What are the alternatives for clubs now? In a rare statement a league spokesman was quick to point out that ‘the clubs still have their rights which they can sell to another broadcaster,’ and that insolvent clubs will be getting preferential treatment, as solvent clubs were able to manage their finances under the the super creditor rule.

But PKF’s Philip Long is sceptical an alternative broadcasting contract will be a solution to the problem. He said: ‘I can’t see any buyers for a satellite television deal. [The league clubs] will be locked in with Sky. Some sort of composite will have to be made, but they will not get nearly as much as before.’

Keeping the rule as it is, leaves practitioners with little room for manoeuvre.Insolvency practitioners trying to get clubs out of insolvency will be forced to find a rich ‘white knight’ to buy the club, reach alternative agreements with creditors, or sack players and negotiate the fallout with the future buyer.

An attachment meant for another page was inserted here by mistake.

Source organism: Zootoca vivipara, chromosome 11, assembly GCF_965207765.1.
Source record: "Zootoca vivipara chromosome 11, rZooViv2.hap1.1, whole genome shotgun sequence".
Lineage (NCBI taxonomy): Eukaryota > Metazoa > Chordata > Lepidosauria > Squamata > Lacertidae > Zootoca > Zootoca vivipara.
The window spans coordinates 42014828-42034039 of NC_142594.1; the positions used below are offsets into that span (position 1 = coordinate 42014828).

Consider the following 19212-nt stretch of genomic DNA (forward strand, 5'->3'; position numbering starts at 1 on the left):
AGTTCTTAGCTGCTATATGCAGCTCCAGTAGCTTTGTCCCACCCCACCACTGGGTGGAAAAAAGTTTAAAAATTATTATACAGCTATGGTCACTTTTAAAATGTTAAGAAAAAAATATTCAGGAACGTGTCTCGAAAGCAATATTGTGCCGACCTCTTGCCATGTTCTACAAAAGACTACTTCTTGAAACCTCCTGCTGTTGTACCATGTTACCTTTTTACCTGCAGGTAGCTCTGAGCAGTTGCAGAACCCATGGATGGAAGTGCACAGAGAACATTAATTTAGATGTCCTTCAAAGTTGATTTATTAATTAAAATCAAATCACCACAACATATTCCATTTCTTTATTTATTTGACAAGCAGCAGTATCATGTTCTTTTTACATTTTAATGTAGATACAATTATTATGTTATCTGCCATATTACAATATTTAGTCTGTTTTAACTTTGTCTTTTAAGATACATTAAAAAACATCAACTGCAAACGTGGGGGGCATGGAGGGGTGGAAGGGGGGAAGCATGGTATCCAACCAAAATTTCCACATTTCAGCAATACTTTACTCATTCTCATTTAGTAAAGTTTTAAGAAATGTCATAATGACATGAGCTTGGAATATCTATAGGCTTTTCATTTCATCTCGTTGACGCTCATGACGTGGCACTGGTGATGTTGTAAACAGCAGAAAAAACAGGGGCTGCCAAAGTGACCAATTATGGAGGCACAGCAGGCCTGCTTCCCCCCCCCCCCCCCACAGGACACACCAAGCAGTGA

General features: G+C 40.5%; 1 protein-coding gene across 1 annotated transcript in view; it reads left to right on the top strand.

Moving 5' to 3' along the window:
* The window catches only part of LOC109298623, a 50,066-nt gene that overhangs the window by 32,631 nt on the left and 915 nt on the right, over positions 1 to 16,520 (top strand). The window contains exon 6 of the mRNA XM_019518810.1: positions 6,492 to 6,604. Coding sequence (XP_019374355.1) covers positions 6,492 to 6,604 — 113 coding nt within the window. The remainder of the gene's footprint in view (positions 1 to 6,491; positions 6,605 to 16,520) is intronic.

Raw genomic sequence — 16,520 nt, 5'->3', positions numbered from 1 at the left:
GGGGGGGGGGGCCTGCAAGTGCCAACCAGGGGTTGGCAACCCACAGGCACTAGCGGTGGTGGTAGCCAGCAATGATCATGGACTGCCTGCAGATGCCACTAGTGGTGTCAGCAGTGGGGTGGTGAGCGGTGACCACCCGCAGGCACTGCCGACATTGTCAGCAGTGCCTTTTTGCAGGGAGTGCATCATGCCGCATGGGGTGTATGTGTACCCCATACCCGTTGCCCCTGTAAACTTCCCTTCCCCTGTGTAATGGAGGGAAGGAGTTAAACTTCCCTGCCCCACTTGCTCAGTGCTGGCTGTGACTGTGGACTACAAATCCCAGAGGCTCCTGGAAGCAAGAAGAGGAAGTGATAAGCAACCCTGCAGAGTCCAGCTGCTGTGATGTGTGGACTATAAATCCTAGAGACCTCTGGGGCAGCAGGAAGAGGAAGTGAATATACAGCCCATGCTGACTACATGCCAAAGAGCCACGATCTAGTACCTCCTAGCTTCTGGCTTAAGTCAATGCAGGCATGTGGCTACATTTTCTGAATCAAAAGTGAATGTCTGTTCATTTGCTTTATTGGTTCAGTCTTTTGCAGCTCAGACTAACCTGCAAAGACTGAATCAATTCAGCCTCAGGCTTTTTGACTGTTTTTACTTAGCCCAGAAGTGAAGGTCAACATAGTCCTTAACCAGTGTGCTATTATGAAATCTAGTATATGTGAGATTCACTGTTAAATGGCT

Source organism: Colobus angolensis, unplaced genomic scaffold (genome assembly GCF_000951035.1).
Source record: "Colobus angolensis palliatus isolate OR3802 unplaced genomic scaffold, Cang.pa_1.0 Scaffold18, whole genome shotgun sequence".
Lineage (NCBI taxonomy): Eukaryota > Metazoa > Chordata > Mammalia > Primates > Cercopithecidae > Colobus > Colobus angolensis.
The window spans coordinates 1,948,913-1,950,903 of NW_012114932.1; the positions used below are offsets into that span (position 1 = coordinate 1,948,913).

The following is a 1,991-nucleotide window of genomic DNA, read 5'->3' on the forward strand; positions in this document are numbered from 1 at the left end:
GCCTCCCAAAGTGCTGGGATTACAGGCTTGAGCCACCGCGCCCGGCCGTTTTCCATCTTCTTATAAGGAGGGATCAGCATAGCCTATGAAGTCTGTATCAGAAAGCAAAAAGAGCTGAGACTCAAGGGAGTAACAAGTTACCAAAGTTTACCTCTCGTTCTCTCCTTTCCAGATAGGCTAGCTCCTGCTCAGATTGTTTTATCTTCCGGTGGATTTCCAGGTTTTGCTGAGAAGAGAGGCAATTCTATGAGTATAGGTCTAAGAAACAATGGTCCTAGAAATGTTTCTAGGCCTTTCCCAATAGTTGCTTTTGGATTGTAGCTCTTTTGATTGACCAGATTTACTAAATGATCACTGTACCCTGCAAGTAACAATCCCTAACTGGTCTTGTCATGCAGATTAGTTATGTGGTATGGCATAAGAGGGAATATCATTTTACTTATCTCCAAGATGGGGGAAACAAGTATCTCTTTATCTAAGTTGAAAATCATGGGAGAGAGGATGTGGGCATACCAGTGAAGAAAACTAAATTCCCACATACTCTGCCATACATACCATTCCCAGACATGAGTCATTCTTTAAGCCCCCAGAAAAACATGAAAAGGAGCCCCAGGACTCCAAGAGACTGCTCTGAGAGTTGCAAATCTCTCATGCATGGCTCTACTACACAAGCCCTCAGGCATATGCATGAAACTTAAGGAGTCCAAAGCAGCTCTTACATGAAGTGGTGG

As there are so many clubs in dire straits and so few buyers, the first alternative is highly unlikely.

But the second alternative has already been used by BDO Stoy Hayward, which was able to negotiate Queen’s Park Rangers out of administration by renegotiating players’ contracts and by one of the creditors writing off a substantial debt. Kroll was also able to take Bradford City out of administration.

But its method was more like the third option, as it made redundant 16 players, one being the expensive Benito Carbone, believed to have earned £40,000 per week.The club will now have to thrash out a deal with prospective buyers to be able to pay off the sacked players.